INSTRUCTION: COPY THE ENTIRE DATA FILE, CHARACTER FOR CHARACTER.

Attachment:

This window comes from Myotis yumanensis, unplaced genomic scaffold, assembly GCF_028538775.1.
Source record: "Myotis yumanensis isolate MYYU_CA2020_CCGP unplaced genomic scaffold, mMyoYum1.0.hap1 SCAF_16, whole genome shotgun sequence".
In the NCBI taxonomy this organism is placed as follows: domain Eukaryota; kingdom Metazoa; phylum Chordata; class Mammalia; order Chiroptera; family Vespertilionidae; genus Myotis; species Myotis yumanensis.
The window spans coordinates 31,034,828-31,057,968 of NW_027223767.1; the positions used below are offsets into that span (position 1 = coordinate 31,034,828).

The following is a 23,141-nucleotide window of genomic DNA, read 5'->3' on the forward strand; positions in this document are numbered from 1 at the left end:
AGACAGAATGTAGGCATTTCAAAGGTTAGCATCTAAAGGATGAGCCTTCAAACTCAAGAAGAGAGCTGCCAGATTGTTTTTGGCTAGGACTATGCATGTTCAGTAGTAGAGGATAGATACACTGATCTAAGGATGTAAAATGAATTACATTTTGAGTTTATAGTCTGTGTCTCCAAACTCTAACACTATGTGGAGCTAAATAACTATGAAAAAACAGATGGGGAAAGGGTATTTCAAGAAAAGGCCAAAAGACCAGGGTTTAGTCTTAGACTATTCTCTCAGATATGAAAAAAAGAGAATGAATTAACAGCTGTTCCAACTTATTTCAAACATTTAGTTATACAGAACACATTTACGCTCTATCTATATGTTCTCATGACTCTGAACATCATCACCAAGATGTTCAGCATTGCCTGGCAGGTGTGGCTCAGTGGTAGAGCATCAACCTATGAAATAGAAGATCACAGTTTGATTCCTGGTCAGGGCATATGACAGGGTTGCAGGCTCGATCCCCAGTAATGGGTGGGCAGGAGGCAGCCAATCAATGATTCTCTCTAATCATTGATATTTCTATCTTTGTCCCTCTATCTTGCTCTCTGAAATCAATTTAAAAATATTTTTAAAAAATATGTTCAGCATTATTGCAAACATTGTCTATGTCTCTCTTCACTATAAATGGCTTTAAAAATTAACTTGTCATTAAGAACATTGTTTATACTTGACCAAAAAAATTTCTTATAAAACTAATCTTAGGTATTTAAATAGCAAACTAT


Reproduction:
This window comes from Myotis yumanensis, unplaced genomic scaffold, assembly GCF_028538775.1.
Source record: "Myotis yumanensis isolate MYYU_CA2020_CCGP unplaced genomic scaffold, mMyoYum1.0.hap1 SCAF_16, whole genome shotgun sequence".
In the NCBI taxonomy this organism is placed as follows: domain Eukaryota; kingdom Metazoa; phylum Chordata; class Mammalia; order Chiroptera; family Vespertilionidae; genus Myotis; species Myotis yumanensis.
The window spans coordinates 31,034,828-31,057,968 of NW_027223767.1; the positions used below are offsets into that span (position 1 = coordinate 31,034,828).

The following is a 23,141-nucleotide window of genomic DNA, read 5'->3' on the forward strand; positions in this document are numbered from 1 at the left end:
AGACAGAATGTAGGCATTTCAAAGGTTAGCATCTAAAGGATGAGCCTTCAAACTCAAGAAGAGAGCTGCCAGATTGTTTTTGGCTAGGACTATGCATGTTCAGTAGTAGAGGATAGATACACTGATCTAAGGATGTAAAATGAATTACATTTTGAGTTTATAGTCTGTGTCTCCAAACTCTAACACTATGTGGAGCTAAATAACTATGAAAAAACAGATGGGGAAAGGGTATTTCAAGAAAAGGCCAAAAGACCAGGGTTTAGTCTTAGACTATTCTCTCAGATATGAAAAAAAGAGAATGAATTAACAGCTGTTCCAACTTATTTCAAACATTTAGTTATACAGAACACATTTACGCTCTATCTATATGTTCTCATGACTCTGAACATCATCACCAAGATGTTCAGCATTGCCTGGCAGGTGTGGCTCAGTGGTAGAGCATCAACCTATGAAATAGAAGATCACAGTTTGATTCCTGGTCAGGGCATATGACAGGGTTGCAGGCTCGATCCCCAGTAATGGGTGGGCAGGAGGCAGCCAATCAATGATTCTCTCTAATCATTGATATTTCTATCTTTGTCCCTCTATCTTGCTCTCTGAAATCAATTTAAAAATATTTTTAAAAAATATGTTCAGCATTATTGCAAACATTGTCTATGTCTCTCTTCACTATAAATGGCTTTAAAAATTAACTTGTCATTAAGAACATTGTTTATACTTGACCAAAAAAATTTCTTATAAAACTAATCTTAGGTATTTAAATAGCAAACTAT